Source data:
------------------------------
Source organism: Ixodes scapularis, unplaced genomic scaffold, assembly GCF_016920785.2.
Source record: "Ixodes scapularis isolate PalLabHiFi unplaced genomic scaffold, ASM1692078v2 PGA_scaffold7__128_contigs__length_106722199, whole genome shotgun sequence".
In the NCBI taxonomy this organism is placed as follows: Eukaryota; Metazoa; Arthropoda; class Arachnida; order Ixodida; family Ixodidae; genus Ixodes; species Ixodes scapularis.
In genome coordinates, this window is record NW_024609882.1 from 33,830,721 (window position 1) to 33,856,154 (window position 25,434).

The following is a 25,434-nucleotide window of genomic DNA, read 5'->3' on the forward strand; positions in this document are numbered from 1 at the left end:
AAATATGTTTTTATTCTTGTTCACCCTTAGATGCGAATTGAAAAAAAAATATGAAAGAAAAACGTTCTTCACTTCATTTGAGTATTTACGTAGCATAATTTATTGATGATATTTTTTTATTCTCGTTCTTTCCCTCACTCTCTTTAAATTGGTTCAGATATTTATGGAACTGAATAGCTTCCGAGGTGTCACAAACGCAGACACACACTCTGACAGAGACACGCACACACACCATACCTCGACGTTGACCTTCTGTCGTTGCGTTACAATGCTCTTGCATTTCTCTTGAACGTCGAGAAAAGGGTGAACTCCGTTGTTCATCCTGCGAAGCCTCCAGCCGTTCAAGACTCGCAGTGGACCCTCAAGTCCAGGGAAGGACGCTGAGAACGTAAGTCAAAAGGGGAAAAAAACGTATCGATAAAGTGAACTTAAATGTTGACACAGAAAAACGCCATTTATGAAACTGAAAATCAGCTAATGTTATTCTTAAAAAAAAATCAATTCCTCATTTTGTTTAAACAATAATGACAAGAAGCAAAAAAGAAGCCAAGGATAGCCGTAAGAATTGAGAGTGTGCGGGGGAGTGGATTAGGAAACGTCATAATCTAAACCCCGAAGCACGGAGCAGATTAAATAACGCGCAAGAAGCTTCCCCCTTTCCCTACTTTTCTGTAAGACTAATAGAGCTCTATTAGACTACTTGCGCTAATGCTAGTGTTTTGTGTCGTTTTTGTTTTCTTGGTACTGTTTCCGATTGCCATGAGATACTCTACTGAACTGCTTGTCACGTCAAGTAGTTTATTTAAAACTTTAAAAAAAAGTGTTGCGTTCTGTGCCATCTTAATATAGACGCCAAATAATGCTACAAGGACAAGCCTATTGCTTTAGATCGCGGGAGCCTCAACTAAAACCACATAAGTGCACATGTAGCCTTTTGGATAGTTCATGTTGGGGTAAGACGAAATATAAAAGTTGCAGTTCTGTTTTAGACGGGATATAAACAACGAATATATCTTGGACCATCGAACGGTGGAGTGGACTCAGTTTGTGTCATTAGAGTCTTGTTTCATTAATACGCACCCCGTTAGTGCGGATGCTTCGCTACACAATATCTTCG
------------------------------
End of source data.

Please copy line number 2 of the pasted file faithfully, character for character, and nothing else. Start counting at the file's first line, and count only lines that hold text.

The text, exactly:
Source record: "Ixodes scapularis isolate PalLabHiFi unplaced genomic scaffold, ASM1692078v2 PGA_scaffold7__128_contigs__length_106722199, whole genome shotgun sequence".